The drive for safety
Sean Edwards’ mother is on a crusade to prevent the kind of accident that claimed her son’s life in 2013
writer Rob Widdows
On October 15, 2013 Sean Edwards was killed in a horrifying accident at Queensland Raceway, Australia. He wasn’t competing, but was in the passenger seat of a Porsche 911 GT3, teaching a rookie how to handle this powerful Supercup car during a private test session. He was just 26 years old.
This tragedy has led to the formation of the Sean Edwards Foundation, a charity devoted to campaigning for better safety and procedures on track days.
The son of former Grand Prix driver Guy Edwards, Sean had won the Nürburgring 24 Hours, his first major endurance victory, just six months before his death and was closing in on the 2013 Porsche Supercup championship.
At this year’s Motor Sport Hall of Fame the Sean Edwards Foundation will be the event’s chosen charity, highlighting the work that has been done, and is still to be done, to prevent the kind of accident that took Sean’s life that day in Queensland.
His mother Daphne McKinley Edwards established the Foundation and remains the driving force behind its continuing campaign for the creation of safety education programmes and standardisation of safety assessment tools. In short, it aims to minimise the risks that are outside the racing driver’s control.
“It’s what Sean would have wanted,” she says. “I’m doing it for him, and to prevent such a tragedy happening to another family. I don’t want his death to be in vain and he would have wanted to see some changes made to the way these track days are organised. He’s gone, but he has given me the strength and the motivation to campaign for better safety.”
So how can these improvements to protocols and disciplines be achieved?
“We need to change the organisational culture, to find out why he died, what could have prevented it. Safety has been transformed in Formula 1 and I want to change attitudes to safety outside F1, to learn some lessons from what happened. Track day and test day protocols and procedures need to be reviewed; I believe Sean would be with us today if certain safety procedures had been in place. There needs to be better marshalling, more disciplined management of the days and stricter checks on the cars that are being used. There will always be risks, but we need to understand what they are and how to reduce them.”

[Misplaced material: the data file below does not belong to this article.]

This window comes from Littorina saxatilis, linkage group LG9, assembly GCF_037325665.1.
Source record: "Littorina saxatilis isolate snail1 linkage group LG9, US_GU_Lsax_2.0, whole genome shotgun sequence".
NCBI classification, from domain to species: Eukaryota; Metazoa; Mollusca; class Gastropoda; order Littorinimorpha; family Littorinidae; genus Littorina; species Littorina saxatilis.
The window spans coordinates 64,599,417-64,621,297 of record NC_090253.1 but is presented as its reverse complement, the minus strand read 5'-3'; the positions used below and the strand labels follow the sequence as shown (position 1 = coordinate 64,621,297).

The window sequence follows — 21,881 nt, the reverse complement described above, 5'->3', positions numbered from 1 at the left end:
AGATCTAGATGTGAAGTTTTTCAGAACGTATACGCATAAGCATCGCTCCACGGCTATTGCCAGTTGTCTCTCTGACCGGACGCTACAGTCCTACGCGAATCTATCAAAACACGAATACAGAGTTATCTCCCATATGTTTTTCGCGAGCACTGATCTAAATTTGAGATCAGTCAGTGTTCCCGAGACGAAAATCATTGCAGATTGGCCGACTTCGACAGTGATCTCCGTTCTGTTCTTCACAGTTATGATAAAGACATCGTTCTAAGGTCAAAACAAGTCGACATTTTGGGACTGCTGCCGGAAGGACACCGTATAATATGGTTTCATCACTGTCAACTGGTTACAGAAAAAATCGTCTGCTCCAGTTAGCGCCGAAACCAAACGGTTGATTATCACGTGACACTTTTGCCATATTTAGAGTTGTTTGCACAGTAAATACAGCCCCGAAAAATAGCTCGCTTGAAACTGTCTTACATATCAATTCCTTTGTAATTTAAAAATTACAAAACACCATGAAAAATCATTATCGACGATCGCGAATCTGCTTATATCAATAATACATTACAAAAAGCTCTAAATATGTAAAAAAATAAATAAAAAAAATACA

More specifically, what could have been done that was not done?
“Medical facilities and assistance could have been improved dramatically. These were not properly in place when Sean died. In GT racing there is a huge divide between the amateur drivers and the professionals so we need to look more closely at the drivers’ backgrounds and qualifications. Sean was teaching an amateur, with an amateur team, so there’s a collective responsibility – the driver, the team, the mechanics and the circuit. In this case the track was up to FIA standard on race days, but not on private track days, and Sean was not aware of this.”
Daphne has now created the Sean Edwards Test, a detailed questionnaire that has been adopted by Stéphane Ratel’s SRO organisation for its GT championship events around the world.
“We have worked closely with SRO and they have made this test mandatory,” she says. “In the Blancpain GT series, for example, drivers must now prove they have the experience, knowledge and information to race at this level. Many of them are amateurs, racing with professionals, so there are huge differences in experience. A Russian driver, for instance, is able to buy a licence, so he may not be up to the required standard, may not be aware of all the regulations for the series in which he’s racing. The test has changed attitudes, the drivers have supported it, and as a result the risks of professionals racing alongside amateurs may be reduced. It’s all about awareness, building a better culture of safety, and that takes time.”
Another of Daphne’s incentives, championed by the Foundation, is a ‘point-of-crash’ device that monitors the driver’s vital signs before medical help arrives. Tried and tested in a Miami hospital, the device has prevented fatal heart attacks before they happen.
“Immediate trackside medical treatment gives a driver the best possible opportunity for survival,” says Daphne. “At present the device involves the driver wearing a belt but we’re working on developing something smaller for single-seater drivers. It can also be used as a teaching tool to monitor what a driver is doing during the race, how he is breathing, his core body temperature and accordingly how his performance could be improved. I am hoping that SRO will adopt this new system for the Blancpain series, especially as I think it could be linked to the TV coverage and provide an interesting insight for the fans into what’s happening inside the cars.”
These are still early days for the Sean Edwards Foundation but Daphne is on a mission drastically to reduce the chances of a similar accident to that in which her son was killed.
“I wake up every day knowing that I will never see Sean again,” says Daphne of her quest to do something positive in his memory, “and if I can save one family from such a tragedy, save one life, then I will have achieved our goal. So much more, I believe, could have been done to prevent the accident in Australia.”
You can learn more about the Foundation, and support its aims, at the Motor Sport Hall of Fame at the Royal Automobile Club in Woodcote Park on May 31. Sean’s parents will be there, along with the F1 Hesketh Guy raced in 1976. For more about our adopted charity, and the Hall of Fame evening, visit www.motorsportmagazine.com or www.seanedwardsfoundation.com